Patient: Doctor, it hurts when I do this…
Doctor: Then stop doing it…
A wonderful definition of insanity is “doing the same thing repeatedly, and expecting different results.” Yet, for some strange reason, we persist in using methods that are not working. On several projects at a past employer, I was hearing reports of our corporate-branded custom methodology resulting in late delivery, incorrect delivery, and reduced features, etc. The argument given was always “this extraneous factor happened,” or “the customer kept changing their minds,” or “the customer wasn’t implementing the methodology properly.”
What was the solution? Why, to do the same thing again, only harder! This I hear from many of my colleagues quite frequently. When all is lost, and the methodology is failing, cling more heavily to its rules and structures. Now sometimes this is valid. If, in fact, the methodology is being poorly implemented, and if the methodology is supportive of the environment and culture and circumstance of the project, then by all means, tighten up the implementation. Sadly, however, seldom is a proper analysis done of the fitness of the methodology to the needs of the project.
One of the very nice things about Scrum, for example, is that it is a short-cycle iterative feedback system. It is not a large methodology with lots of process. In a sense, it is a process for uncovering the work that needs doing, and for structuring that work in a highly compartmentalized way. Because of this, it is often quite resilient to external factors. Also, Scrum assumes that outward conditions will change, and assumes further that many of these changes are entirely out of the project’s control. Therefore Scrum is organized to find these externals irrelevant to its measures of success. It’s classic lateral thinking.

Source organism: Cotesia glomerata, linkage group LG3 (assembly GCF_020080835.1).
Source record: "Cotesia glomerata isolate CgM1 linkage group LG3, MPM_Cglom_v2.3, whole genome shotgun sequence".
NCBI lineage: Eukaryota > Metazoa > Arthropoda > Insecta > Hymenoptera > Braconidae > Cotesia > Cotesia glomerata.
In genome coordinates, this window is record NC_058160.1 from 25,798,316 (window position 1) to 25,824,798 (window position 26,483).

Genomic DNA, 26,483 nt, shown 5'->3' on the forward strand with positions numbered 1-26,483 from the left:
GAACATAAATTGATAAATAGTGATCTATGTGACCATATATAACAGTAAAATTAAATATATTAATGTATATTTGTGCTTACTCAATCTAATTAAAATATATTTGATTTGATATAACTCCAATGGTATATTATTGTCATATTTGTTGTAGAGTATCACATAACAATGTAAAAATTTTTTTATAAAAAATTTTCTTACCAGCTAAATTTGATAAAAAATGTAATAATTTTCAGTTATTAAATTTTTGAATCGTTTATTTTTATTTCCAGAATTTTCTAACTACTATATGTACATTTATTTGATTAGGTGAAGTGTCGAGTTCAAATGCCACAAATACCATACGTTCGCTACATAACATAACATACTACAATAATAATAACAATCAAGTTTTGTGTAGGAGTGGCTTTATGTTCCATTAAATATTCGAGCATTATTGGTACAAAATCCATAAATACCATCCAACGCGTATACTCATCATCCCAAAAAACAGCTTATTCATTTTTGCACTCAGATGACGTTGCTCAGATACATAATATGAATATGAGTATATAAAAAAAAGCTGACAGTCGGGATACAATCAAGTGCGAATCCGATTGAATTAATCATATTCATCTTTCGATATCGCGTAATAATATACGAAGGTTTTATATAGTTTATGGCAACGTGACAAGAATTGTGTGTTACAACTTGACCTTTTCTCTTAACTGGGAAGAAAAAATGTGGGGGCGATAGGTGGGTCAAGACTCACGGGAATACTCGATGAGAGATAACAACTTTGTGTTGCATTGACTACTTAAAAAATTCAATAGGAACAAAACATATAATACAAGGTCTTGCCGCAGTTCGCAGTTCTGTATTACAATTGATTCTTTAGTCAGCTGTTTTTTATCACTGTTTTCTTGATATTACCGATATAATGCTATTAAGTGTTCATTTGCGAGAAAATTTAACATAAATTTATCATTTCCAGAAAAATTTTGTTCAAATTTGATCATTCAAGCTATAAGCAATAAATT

Why mention the above? Because the most common failure of a methodology is its inability to handle fundamental change. It requires a certain number of assumptions. If these assumptions change, then the whole project needs to be re-conceived. If you have a project lifecycle that lasts about 2 years, this is a very expensive re-conception. In this context, my above paraphrase could be re-stated to: “Insanity is doing the same thing, in a different context, and expecting the same results.”
With Scrum and other empirical processes, you re-formulate the project on a cyclical basis (say, a month). Thus, all new information can be assumed for the next cycle safely, and everyone is secure in the knowledge that all things can be re-examined next cycle. A problem is turned into a strength.
I’m not saying that Scrum can’t be misapplied, or that people can’t get into trouble there… but the fundamentals of Scrum and empirical processes are such that, if reasonably applied, you shouldn’t need to bang your head into the wall month after month. After all, in the end, if it’s that bad, it’s much cheaper to cancel a scrum project than a traditional plan-based project, because you will tend to know sooner that it needs to be cancelled.